German FA rejects 'ghost goal' appeal
The sports court of the German Football Association (DFB) has rejected Hoffenheim's appeal for a replay of their "ghost goal" defeat to Bayer Leverkusen.
After a 90-minute hearing on Monday, the court gave its ruling on the controversy, which erupted after Stefan Kiessling's header went wide but then crept into the net through a hole in the side-netting. The awarding of a goal proved the decisive moment in Leverkusen's 2-1 win.
"Following the hearing, the basis for opposition was unverifiable," judge Hans E Lorenz said. "It was an indisputable factual decision by referee Dr Felix Brych."
The judge added that the decision "might not be satisfying in sporting aspects", but stressed that the verdict abided by existing rules. "An exception in the sense of an intolerability of the factual decision is not made," he said.
Hoffenheim can appeal against the verdict at the DFB federal court within a week.
During the hearing Lorenz told Kiessling, who is routinely overlooked by Germany manager Joachim Loew despite his prolific form at club level: "Finally, you have received an invitation to the DFB."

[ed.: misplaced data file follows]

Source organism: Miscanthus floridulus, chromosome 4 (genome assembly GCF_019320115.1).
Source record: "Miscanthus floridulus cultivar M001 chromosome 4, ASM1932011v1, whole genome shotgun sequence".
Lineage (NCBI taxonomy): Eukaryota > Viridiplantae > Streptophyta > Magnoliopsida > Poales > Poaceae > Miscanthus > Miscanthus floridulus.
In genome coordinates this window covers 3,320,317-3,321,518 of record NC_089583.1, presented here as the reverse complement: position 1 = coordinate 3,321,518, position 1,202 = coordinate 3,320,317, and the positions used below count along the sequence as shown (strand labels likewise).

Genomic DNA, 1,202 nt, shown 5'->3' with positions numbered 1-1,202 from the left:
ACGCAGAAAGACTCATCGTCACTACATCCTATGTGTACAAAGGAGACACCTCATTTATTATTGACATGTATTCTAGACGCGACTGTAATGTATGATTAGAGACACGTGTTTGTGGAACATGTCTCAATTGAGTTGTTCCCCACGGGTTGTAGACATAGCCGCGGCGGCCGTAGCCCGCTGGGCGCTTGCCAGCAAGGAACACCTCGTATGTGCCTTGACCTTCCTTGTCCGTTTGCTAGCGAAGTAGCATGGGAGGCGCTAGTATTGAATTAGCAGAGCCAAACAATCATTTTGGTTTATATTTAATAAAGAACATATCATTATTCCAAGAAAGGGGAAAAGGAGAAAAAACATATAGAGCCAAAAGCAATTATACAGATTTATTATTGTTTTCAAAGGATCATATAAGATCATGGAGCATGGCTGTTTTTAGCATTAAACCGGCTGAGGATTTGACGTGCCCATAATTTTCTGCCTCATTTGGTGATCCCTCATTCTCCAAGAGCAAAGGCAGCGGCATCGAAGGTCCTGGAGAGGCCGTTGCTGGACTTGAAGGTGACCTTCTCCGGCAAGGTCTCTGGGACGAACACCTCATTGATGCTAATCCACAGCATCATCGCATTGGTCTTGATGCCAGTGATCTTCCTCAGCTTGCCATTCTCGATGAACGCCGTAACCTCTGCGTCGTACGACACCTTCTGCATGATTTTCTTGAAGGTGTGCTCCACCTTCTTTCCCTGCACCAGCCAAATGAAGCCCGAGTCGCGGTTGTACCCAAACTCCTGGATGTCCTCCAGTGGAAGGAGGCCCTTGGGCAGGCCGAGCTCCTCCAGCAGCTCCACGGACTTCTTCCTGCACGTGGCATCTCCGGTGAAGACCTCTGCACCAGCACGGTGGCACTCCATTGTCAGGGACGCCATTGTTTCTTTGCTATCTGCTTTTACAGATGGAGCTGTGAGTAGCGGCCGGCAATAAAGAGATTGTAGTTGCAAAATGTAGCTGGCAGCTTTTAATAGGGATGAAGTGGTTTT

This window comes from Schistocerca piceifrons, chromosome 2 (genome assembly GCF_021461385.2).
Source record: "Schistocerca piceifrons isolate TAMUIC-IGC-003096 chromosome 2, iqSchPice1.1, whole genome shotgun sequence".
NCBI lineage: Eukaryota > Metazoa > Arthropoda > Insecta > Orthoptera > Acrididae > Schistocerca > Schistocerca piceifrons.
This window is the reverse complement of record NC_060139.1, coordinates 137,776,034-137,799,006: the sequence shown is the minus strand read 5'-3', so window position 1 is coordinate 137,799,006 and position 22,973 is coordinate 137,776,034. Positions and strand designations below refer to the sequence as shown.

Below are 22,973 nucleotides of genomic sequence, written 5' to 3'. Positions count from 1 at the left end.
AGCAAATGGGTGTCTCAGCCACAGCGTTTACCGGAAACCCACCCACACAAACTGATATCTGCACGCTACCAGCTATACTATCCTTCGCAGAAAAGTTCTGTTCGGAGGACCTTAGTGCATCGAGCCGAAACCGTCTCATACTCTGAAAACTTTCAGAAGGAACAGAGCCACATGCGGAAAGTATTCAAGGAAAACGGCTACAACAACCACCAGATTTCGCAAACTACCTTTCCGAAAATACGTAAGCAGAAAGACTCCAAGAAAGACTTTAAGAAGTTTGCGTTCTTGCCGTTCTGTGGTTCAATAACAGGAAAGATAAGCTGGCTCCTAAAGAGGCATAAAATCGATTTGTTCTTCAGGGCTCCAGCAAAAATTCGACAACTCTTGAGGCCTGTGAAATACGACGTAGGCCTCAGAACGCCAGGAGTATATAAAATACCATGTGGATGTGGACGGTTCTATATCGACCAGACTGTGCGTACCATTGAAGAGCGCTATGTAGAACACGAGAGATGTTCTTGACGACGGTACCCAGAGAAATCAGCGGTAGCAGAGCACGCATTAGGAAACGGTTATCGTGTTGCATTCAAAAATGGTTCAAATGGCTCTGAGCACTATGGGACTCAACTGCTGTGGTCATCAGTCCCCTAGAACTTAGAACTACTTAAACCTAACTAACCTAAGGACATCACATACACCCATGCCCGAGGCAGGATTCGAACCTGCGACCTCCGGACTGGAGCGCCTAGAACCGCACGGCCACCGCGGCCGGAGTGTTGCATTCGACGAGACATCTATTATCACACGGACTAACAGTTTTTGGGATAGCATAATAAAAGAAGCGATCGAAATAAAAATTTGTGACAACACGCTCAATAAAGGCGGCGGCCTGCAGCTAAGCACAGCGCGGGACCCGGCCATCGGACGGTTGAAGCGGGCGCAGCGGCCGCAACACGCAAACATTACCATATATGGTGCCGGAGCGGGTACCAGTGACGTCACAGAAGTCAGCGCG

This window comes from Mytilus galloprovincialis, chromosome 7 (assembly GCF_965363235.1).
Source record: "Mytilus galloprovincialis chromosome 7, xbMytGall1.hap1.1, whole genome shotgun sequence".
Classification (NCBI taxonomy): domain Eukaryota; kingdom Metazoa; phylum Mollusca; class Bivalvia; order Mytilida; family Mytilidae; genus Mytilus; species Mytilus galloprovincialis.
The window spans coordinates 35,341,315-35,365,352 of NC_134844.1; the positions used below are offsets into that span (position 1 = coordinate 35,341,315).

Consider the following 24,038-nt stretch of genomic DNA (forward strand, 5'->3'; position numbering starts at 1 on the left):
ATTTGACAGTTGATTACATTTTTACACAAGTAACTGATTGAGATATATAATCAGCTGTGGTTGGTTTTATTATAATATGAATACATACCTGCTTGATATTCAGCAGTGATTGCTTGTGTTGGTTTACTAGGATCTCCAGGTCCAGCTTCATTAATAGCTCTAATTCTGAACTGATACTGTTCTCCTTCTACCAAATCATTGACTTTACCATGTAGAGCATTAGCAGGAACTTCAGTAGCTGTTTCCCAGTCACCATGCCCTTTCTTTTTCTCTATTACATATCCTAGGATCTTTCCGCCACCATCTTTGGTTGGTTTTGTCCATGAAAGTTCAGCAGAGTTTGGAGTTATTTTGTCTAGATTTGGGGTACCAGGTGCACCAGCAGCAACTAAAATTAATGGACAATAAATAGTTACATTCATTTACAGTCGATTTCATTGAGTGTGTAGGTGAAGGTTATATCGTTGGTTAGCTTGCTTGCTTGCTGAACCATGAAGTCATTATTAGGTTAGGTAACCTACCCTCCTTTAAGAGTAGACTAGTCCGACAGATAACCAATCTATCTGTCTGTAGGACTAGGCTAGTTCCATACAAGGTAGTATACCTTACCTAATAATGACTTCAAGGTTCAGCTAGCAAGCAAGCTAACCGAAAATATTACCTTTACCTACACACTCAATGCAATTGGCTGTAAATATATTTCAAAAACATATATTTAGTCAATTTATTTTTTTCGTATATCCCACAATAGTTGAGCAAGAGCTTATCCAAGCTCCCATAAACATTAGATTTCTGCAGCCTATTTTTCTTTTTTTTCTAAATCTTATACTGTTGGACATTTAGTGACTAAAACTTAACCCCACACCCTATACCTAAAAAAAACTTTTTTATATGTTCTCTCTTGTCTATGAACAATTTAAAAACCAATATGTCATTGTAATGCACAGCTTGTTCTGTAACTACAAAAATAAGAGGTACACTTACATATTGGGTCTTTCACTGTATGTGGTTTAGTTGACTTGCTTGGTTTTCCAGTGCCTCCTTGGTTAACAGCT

The Leverkusen attacker replied: "I don't have to answer that, I guess." He said that when the goal had been awarded he at first thought the Hoffenheim keeper "had somehow put the ball into the back of the net", adding that he had not considered the possibility of a hole in the side-netting.
Referee Brych, also a witness said: "I thought the ball was going wide. I lost sight of the ball as my view was blocked. Then I realised the ball had gone in." After consulting his assistants, he awarded the goal.
Speaking before the ruling, UEFA president Michel Platini urged both teams to agree to replay the Bundesliga match, but the DFB said it would abide by FIFA rules -- which state that a referee's decision is final once play has restarted.
On Monday, several German papers quoted Platini as saying it would be "a fantastic fair play signal if both clubs agree on a replay".
At the weekend, Hoffenheim coach Markus Gisdol told the German TV show Doppelpass: "That was out of the ordinary. I don't want to hide behind FIFA rules. One should set a clear example."
Meanwhile, a change of rules could speed up the introduction of goal-line technology to German football. Last week, the German Football League claimed the margin of error of 3cm in the current technology was "not tolerable".
But in April, FIFA will reduce the margin to 1.5 cm, and DFL president Reinhard Rauball said: "We have received a lot of criticism that we refused goal-line technology", adding that the change to a 1.5cm margin of error "would also have been our proposal".